To What end are our labours?: Review of The Passionate Intellect

by Anna Blanch on December 18, 2008

Jens Zimmerman and Norman Klassen’s book The Passionate Intellect is tough to read. Tough because there are times it hits you between the eyes and tough because it demands the reader be engaged. Tough is not the same as difficult. Tough is not necessarily a bad thing.

Klassen and Zimmerman explore whether the Intellectual university life and Christian faith are compatible. Written primarily for Christian undergraduates with a view to challenging them to conceive of their worldviews thoughtfully. The college years are possibly the most significant years in a young person’s life. This is the time that patterns are set for the rest of their lives. These patterns build, of course, upon those values and habits developed during childhood. But once mum and dad aren’t around anymore, the rubber hits the road.

It is then, usually during college that students’ worldviews take shape and an individual’s faith is often either discovered, deepened, or discarded. This book is particularly beneficial for those Christians attending or considering a secular university for their education. It will help them understand the intellectual landscape into which they will be entering. The book explores the foundations of academic culture and encourages students to deepen their while connecting it to their academic pursuits.

Klassen and Zimmerman argues that the only basis for a truly “reliable” humanist education is the Incarnation:

“Christians are supposed to be the paradigm for a new humanity founded by Christ and inaugurated by his resurrection from the dead, a decisive event signaling the reconciliation of humanity to God and anticipating the full redemption of God’s creation.”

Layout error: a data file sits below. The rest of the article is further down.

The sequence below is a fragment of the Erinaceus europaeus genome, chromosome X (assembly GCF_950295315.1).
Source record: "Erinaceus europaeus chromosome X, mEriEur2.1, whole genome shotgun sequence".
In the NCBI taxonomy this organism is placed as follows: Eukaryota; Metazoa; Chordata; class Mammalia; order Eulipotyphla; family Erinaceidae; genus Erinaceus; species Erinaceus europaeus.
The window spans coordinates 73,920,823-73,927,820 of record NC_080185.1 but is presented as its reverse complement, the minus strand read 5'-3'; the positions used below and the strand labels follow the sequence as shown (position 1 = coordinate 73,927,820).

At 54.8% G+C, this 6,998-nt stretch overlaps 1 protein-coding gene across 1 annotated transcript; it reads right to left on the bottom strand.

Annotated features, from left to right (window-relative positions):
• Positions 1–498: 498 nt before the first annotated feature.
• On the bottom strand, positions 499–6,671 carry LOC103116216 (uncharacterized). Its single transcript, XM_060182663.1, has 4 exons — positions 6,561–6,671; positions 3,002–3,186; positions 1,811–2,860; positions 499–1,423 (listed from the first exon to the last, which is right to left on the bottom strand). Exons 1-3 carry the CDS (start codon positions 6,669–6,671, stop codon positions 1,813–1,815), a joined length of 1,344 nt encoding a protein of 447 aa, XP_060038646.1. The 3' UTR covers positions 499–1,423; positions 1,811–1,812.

Passionate Intellect begins by mapping out the intellectual history of the university and of humanist thought. These sections of the book are dense but worth the effort. Taking the time to condense and map out the history of these ideas will serve the student (at whatever stage of life one is at) well. However, the sheer weight of this overview is also one of the reasons why this will be a difficult book for many to pick up, if for no other reason then most are just not used to the sustained depth and intensity. To my mind, the later chapters are the most useful. Once you have done the hard yards Klassen and Zimmerman pull their threads together into a coherent and persuasive argument about the compatibility of faith and the academic pursuit of knowledge.

Norman Klassen is a Professor at Waterloo University, Ontario, Canada. His research interests include Chaucer and Medieval Literature. Jens Zimmerman is Associate Professor of English and Modern Languages at Trinity Western University and Canadian Research Council Research Chair in Interpretation, Religion, and Culture.

For other reviews see Mars Hill Audio’s review and David Opderbeck’s review.

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